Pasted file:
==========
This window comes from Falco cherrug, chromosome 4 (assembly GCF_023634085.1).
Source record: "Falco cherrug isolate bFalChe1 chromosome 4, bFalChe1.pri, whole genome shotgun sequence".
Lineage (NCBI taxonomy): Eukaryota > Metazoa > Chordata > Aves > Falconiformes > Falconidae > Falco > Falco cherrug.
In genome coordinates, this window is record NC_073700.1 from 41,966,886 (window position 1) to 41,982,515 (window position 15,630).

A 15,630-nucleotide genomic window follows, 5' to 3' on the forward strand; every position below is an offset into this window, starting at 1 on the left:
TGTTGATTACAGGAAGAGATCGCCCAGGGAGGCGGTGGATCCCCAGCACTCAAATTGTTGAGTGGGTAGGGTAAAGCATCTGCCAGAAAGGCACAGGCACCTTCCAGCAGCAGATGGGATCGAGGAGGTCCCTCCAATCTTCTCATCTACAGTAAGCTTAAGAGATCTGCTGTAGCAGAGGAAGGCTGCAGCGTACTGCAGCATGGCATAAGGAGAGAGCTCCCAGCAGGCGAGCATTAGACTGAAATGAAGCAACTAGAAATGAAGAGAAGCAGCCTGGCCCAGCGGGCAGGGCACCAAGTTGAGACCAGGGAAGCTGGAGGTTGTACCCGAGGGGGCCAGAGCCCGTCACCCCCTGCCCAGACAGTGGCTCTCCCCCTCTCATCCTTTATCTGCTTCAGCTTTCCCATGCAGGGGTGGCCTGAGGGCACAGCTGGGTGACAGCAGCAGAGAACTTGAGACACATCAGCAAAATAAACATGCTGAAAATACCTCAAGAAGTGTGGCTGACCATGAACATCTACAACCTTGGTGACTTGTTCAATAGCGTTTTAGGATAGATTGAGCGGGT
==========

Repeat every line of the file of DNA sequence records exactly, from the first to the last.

This window comes from Falco cherrug, chromosome 4 (assembly GCF_023634085.1).
Source record: "Falco cherrug isolate bFalChe1 chromosome 4, bFalChe1.pri, whole genome shotgun sequence".
Lineage (NCBI taxonomy): Eukaryota > Metazoa > Chordata > Aves > Falconiformes > Falconidae > Falco > Falco cherrug.
In genome coordinates, this window is record NC_073700.1 from 41,966,886 (window position 1) to 41,982,515 (window position 15,630).

A 15,630-nucleotide genomic window follows, 5' to 3' on the forward strand; every position below is an offset into this window, starting at 1 on the left:
TGTTGATTACAGGAAGAGATCGCCCAGGGAGGCGGTGGATCCCCAGCACTCAAATTGTTGAGTGGGTAGGGTAAAGCATCTGCCAGAAAGGCACAGGCACCTTCCAGCAGCAGATGGGATCGAGGAGGTCCCTCCAATCTTCTCATCTACAGTAAGCTTAAGAGATCTGCTGTAGCAGAGGAAGGCTGCAGCGTACTGCAGCATGGCATAAGGAGAGAGCTCCCAGCAGGCGAGCATTAGACTGAAATGAAGCAACTAGAAATGAAGAGAAGCAGCCTGGCCCAGCGGGCAGGGCACCAAGTTGAGACCAGGGAAGCTGGAGGTTGTACCCGAGGGGGCCAGAGCCCGTCACCCCCTGCCCAGACAGTGGCTCTCCCCCTCTCATCCTTTATCTGCTTCAGCTTTCCCATGCAGGGGTGGCCTGAGGGCACAGCTGGGTGACAGCAGCAGAGAACTTGAGACACATCAGCAAAATAAACATGCTGAAAATACCTCAAGAAGTGTGGCTGACCATGAACATCTACAACCTTGGTGACTTGTTCAATAGCGTTTTAGGATAGATTGAGCGGGT